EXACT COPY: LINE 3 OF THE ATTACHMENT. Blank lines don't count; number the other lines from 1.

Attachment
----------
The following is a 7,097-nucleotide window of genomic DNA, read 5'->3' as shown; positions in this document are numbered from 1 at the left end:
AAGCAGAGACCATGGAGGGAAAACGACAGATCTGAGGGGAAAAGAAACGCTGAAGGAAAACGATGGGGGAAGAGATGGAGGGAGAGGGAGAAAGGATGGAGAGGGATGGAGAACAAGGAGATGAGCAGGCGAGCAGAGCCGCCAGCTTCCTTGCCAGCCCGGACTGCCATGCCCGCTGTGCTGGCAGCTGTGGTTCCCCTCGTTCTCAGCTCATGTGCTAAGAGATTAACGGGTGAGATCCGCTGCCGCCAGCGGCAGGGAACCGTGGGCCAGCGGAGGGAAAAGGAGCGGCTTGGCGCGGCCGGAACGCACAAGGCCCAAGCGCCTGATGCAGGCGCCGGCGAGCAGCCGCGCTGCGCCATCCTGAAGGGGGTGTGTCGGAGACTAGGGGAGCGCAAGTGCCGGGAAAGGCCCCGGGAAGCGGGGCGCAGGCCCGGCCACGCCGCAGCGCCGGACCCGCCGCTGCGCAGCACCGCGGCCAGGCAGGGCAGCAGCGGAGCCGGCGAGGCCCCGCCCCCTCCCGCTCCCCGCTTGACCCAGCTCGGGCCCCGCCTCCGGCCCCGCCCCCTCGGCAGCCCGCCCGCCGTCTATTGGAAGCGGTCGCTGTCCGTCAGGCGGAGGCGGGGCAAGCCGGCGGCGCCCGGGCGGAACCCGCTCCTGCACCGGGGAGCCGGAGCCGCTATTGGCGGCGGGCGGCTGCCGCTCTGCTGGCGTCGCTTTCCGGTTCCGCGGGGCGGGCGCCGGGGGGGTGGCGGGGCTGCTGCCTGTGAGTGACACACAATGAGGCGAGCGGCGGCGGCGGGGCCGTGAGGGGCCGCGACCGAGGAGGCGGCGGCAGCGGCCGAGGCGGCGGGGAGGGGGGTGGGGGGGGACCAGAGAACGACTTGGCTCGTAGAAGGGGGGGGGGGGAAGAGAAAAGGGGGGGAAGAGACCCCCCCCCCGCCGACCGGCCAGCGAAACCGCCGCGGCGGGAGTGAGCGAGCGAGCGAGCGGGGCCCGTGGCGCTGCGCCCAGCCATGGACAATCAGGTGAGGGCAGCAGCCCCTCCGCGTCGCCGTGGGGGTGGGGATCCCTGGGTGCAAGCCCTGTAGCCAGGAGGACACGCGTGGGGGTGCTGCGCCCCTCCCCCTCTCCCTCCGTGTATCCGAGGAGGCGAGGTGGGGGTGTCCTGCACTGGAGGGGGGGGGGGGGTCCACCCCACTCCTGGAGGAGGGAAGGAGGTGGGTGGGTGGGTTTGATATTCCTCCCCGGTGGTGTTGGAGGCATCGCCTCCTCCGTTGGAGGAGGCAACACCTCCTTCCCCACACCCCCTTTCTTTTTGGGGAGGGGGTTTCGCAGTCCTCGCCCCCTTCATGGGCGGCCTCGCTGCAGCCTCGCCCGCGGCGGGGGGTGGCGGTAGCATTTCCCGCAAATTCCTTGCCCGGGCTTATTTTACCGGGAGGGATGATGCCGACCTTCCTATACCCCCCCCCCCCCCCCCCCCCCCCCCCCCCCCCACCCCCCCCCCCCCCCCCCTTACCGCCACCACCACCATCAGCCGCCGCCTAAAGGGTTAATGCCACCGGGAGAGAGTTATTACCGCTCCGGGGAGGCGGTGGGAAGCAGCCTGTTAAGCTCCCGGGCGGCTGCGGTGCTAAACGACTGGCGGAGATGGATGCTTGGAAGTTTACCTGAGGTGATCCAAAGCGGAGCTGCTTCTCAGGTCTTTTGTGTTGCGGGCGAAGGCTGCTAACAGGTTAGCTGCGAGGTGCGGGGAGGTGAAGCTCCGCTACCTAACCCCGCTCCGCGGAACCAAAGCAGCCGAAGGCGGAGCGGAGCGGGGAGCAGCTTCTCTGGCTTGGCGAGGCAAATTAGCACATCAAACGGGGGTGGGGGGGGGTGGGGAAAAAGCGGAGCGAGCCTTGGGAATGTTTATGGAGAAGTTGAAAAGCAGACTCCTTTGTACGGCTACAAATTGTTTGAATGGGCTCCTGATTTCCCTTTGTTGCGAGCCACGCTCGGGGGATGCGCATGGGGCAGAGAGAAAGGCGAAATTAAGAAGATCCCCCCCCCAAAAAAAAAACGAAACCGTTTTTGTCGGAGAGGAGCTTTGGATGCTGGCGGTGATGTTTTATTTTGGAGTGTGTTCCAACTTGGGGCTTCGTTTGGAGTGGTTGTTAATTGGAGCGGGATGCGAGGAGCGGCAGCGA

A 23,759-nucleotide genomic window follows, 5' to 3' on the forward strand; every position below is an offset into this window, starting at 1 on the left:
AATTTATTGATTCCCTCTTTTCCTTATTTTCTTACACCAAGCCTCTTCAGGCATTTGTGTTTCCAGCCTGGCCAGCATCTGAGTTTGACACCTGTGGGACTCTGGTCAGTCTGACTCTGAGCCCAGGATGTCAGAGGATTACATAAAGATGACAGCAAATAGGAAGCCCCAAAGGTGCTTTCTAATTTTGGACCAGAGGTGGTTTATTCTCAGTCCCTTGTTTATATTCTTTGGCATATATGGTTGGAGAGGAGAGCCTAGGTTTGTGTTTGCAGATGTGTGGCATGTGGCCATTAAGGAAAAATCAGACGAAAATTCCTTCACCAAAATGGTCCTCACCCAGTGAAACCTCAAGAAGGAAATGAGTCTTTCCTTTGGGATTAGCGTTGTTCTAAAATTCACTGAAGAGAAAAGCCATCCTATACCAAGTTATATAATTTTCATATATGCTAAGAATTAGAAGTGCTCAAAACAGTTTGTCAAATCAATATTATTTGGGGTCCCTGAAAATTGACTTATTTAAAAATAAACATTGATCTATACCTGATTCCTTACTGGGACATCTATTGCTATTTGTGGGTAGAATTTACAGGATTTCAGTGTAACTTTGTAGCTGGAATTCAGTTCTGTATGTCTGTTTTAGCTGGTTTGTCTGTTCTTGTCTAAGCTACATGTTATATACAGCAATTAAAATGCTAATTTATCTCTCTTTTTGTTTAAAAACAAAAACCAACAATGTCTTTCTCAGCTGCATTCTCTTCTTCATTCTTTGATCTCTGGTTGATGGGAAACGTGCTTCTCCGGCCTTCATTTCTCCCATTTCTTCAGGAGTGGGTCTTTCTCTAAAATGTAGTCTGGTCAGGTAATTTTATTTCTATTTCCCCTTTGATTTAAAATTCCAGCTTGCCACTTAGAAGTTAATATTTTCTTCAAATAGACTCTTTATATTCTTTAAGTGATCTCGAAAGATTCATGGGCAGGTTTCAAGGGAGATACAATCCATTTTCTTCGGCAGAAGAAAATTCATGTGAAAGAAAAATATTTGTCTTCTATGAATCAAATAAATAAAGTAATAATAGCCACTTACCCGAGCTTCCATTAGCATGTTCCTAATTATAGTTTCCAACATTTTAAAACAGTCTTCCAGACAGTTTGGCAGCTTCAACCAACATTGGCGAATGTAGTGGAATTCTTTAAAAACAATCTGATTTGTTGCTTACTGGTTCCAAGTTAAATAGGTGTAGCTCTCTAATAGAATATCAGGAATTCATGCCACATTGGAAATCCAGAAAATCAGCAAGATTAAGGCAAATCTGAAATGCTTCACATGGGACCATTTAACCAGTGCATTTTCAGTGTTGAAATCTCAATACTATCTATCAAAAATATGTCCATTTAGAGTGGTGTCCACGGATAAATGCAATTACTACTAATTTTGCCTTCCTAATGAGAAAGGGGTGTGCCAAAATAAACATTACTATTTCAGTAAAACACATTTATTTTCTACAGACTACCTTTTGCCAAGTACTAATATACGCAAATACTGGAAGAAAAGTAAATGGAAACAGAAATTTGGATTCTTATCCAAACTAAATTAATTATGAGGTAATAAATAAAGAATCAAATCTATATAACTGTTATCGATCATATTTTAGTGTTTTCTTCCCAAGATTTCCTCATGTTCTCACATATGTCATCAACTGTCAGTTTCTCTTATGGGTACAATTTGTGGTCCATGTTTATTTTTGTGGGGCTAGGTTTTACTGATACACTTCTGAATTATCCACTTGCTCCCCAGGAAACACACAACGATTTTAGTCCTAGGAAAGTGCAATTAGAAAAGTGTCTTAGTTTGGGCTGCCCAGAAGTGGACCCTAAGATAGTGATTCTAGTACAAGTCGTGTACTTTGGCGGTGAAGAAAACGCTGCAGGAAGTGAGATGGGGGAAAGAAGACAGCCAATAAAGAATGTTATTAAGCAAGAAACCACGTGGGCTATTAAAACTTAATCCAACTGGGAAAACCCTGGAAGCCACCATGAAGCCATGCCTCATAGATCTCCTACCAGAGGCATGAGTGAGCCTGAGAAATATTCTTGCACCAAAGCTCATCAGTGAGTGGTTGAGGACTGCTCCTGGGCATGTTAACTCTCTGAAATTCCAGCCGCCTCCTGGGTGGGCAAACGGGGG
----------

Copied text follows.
A 23,759-nucleotide genomic window follows, 5' to 3' on the forward strand; every position below is an offset into this window, starting at 1 on the left: